TOKYO - The delivery of a healthy baby girl yesterday to Crown Princess Masako ended a long drought in births in the Japanese imperial family. But because only males are allowed to accede to the Chrysanthemum Throne, the debate over the future of the world's oldest imperial line is just beginning.
Scores of ordinary people celebrated the birth of the new princess, at the Imperial Household Agency Hospital shortly before 3 p.m. on a brilliant afternoon. They shouted "banzai!" and cheered outside the Imperial Palace.
"It is good that the birth went well," a court official quoted Emperor Akihito, the baby's grandfather, as saying upon hearing the news. The official said Empress Michiko shed tears of joy when told of the birth of her eldest son's first child.
Opening a round of celebratory statements that varied from political and business leaders to people on the street, Prime Minister Junichiro Koizumi told reporters: "This is really good news, and I hope it brings a cheerful atmosphere to the country. I'm relieved that the mother and baby are both fine."
But the arrival of a baby girl, whose name Emperor Akihito will decide in seven days, according to ancient court traditions, is bringing calls for a change in laws governing imperial succession to allow a woman to sit on the throne.
"Don't you think it is strange that only men can occupy the throne?" said Kiyomi Tsujimoto, an opposition member of parliament from Osaka. "I certainly think so. It highlights the discrepancy between the sexes in Japanese society. I was in Kyoto station today, and heard the voices of many women saying they were so sorry that a girl had been born.
"This shows the low recognition that we give to women in Japan."
Women have played an important role here in both imperial history and myth. Legend holds that the country's imperial rulers date back 125 generations, and descend in a direct line from the Sun Goddess Amaterasu, the family's mythical progenitor. But though as many as 10 women have occupied the throne at various times during the 1,500 years of imperial history, a 1948 law allows only men to reign.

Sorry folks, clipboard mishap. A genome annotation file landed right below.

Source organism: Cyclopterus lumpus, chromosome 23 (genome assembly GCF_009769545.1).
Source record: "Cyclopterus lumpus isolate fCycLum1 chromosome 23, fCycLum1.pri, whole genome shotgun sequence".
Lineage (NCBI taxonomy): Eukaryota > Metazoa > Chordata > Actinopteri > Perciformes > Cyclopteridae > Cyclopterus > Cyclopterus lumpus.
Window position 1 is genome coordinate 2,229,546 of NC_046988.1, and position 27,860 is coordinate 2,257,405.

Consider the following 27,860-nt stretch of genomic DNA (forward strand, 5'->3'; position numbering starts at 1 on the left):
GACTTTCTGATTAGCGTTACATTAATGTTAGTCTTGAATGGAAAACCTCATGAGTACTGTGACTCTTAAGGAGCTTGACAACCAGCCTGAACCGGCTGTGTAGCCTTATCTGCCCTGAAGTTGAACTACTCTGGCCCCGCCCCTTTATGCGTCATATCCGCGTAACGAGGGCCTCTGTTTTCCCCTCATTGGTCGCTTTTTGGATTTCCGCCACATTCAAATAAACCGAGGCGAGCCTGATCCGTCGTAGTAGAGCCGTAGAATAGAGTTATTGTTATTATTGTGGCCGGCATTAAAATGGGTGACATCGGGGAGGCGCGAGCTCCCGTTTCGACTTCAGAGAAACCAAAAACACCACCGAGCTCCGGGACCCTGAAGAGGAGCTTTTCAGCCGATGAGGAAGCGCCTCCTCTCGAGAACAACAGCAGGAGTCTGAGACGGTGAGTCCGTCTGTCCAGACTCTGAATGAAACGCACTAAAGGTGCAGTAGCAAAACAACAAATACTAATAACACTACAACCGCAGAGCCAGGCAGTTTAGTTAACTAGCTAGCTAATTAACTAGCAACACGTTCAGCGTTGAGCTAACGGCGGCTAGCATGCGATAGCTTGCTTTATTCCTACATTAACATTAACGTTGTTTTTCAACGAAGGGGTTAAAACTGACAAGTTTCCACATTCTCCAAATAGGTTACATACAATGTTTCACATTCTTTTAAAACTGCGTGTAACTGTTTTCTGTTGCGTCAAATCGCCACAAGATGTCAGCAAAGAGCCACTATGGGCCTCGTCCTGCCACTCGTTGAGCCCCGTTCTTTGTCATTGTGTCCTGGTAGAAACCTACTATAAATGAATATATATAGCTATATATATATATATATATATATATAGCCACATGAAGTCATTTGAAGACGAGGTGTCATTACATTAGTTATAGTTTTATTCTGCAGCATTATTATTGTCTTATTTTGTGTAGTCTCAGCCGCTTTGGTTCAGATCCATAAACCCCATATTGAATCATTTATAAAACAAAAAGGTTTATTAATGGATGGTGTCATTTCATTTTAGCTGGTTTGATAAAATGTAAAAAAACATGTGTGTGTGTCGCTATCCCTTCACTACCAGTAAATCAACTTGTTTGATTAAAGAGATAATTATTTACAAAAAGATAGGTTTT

Under different circumstances, nothing but patience might be in order. But Princess Masako will turn 38 in about a week.
Her baby is only the third grandchild born to the 67-year-old Emperor Akihito, who has reigned since 1989 - and all three were girls. The last imperial birth was six years ago, when Crown Prince Naruhito's brother, Akishino, and his wife, Princess Kiko, had the second of their two daughters.
At 37, Prince Akishino has become something of a relic: the last male born in the imperial line. He is second in line for succession, after his brother, Naruhito. Had a male child been born, that baby would have become third in line to succeed Emperor Akihito.
Although the imperial family is shielded from public attention and its affairs managed by the ultrasecretive Imperial Household Agency, the lack of eligible heirs has become a matter of growing concern.
Together with his wife, Princess Masako, the new father, 41-year-old Crown Prince Naruhito, has increasingly shown signs of strain from the burdens of reproductive expectations in the course of his eight-year marriage.
Princess Masako - a Harvard- and Oxford-educated former diplomat and only the second commoner to marry a crown prince, after her mother-in-law, Princess Michiko - has borne even greater pressures. There were frenzied celebrations in this economically stricken nation when it was learned that she was pregnant in late 1999. it was announced less than a month later that she had suffered a miscarriage.
In a recent public opinion poll, 55.2 percent of those who responded were in favor of an empress, up by 22.9 percentage points from the previous survey in 1999.